Question 1 has only one built-in provision for allowing hospitals to suspend their mandatory rigid state-issued nursing caps: in the event of a statewide declaration of a state of emergency. Short of that, hospitals must stick to those ratios at all times.
However, this takes away the power of nurses to exercise discretion in the event of emergencies. If a unit exists where all nurses are already at maximum cap, and one nurse’s patient becomes critically ill, the other nurses are not allowed to take over any of that nurse’s other patients, even if they are willing and able to do so. If they do so, the hospital will face a fine. There is no exception for this kind of circumstance built into Question 1.
Simply put, the law robs nurses of their decision-making autonomy. Loss of autonomy is a major factor in burnout.
Question 1 doesn’t allow enough time or resources for implementation
California did a staggered 5-year implementation of its patient cap mandate, allowing hospitals enough time to hire extra staff or restructure their staffing accordingly. Question 1 will be voted on on November 6, 2018, and then will go live on January 1, 2019. This gives hospitals less than 60 days, and less than 40 business days, to actually comply with the law.
That’s not nearly enough time to hire all of the extra nurses that would be needed to meet these rigid mandates. As such, units will be forced to close off beds due to staffing shortages. At a time when emergency departments across Massachusetts are already constantly over capacity, this will mean longer wait times, which can be detrimental to patient health and well-being.
In addition, in California, hospitals were allowed to reduce staffing to meet the mandate, which is how many hospitals were able to afford it. However, Question 1 prohibits reducing staffing to meet the mandate. As such, hospitals will be forced to take on extra costs without extra funding. Massachusetts’ independent state healthcare watchdog, the Health Policy Commission, estimates hiring the nurses needed to meet the mandate will cost about $1 billion statewide. This cost will hit smaller and more cash-strapped hospitals the hardest, possibly forcing some of them to close, which in turn will increase the burden on larger hospitals. It is those same smaller and more cash-strapped hospitals that already face the problems of lower nursing satisfaction and higher nursing burden. In other words, Question 1 might end up hurting the very hospitals it is supposed to help.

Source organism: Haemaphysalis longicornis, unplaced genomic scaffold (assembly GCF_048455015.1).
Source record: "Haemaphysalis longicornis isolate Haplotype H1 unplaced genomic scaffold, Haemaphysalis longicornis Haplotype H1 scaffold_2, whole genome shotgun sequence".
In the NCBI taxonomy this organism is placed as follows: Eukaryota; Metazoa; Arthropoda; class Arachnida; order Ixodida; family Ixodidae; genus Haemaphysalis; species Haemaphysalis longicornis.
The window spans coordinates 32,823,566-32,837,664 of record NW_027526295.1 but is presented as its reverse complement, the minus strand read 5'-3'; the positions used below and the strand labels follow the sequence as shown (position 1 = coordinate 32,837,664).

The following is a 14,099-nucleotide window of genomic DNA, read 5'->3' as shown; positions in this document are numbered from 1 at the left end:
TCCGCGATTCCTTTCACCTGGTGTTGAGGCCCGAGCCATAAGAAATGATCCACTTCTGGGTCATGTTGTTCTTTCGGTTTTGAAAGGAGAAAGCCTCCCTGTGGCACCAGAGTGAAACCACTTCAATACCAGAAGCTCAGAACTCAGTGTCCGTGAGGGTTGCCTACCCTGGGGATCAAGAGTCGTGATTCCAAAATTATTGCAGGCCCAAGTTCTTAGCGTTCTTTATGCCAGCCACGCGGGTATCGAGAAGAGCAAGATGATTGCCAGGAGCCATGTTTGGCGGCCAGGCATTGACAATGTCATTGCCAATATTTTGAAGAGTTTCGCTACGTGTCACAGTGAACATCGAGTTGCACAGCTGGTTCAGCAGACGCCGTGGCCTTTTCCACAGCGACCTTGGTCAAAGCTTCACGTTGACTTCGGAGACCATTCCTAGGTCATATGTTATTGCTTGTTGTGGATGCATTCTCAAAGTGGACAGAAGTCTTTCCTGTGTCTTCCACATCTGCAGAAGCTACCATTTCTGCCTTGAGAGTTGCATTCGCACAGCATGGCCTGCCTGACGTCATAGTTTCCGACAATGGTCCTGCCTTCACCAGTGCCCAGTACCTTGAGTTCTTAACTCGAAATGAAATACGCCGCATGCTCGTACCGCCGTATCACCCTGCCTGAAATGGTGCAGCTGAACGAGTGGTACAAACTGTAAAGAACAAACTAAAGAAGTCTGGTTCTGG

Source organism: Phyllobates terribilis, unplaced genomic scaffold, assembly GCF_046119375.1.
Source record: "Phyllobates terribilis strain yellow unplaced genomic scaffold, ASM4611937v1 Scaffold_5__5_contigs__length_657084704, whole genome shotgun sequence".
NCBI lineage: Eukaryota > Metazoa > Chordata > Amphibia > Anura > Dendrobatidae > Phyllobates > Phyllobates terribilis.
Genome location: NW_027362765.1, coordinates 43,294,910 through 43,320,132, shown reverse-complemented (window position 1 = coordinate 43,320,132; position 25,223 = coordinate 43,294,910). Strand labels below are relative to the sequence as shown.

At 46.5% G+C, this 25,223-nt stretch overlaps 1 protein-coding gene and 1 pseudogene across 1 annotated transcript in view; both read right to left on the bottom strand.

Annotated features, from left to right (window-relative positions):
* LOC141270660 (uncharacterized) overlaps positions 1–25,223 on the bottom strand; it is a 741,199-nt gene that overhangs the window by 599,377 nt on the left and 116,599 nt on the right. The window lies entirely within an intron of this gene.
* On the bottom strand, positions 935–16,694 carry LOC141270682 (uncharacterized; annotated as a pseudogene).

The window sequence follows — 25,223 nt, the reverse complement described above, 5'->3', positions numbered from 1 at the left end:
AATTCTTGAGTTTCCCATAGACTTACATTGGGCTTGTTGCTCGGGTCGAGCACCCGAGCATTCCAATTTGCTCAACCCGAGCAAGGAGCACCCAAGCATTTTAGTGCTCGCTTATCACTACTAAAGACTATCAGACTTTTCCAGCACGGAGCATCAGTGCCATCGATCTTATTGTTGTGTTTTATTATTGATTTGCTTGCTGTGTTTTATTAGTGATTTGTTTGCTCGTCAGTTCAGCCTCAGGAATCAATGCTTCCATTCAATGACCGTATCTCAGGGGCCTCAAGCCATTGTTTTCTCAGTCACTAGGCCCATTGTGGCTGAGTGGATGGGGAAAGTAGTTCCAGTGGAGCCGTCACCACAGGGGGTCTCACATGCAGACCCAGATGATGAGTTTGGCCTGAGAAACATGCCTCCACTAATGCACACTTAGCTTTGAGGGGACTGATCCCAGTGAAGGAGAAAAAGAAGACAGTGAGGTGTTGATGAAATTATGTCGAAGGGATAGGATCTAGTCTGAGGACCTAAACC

There is no evidence that Question 1 will improve patient safety
Question 1 is being touted as being “necessary” for patient safety, so I just wanted to quickly address this point. As far as patient outcomes and safety go, Massachusetts is already doing better than California on 5 out of 6 “nursing-sensitive quality measures,” according to the Health Policy Commission. Furthermore, according to studies, California ultimately didn’t do universally better or universally worse in terms of improving patient safety after implementing its nursing caps. So, the argument that Question 1 is needed to improve patient safety simply does not hold water.
Hardwiring nurse caps into law makes them hard to change
If Question 1 passes, and we soon find the law isn’t working or is having unintended consequences, how will we change it? If it was a unit-level decision, the unit leadership could quickly get input from the unit staff and implement a change the next day. If it was a hospital policy, it would take longer, but the hospital leadership could work on it, customizing it for the needs of the individual hospital.
What if we wanted a statewide rule? Even in California, the actual caps were not codified into the law. Rather, it was written in the law that the California Department of Health and Human Services would determine the appropriate caps. It is much easier to rewrite a regulation if a cap is too high or too low than it is to go through the entire legislative process to rewrite a law.
Imagine that we find that Question 1 has passed and within a few months we know it’s not working. Now, imagine the correction for Question 1 going through committee after committee and vote after vote on Beacon Hill, until one day years later a heavily watered-down partial fix finally passes.
Some people have said that it’s better to put in a bad law now and fix it later than to have no law at all. However, I think the same principle applies in law as in medicine: first, do no harm.
Therefore, I am voting NO on Question 1.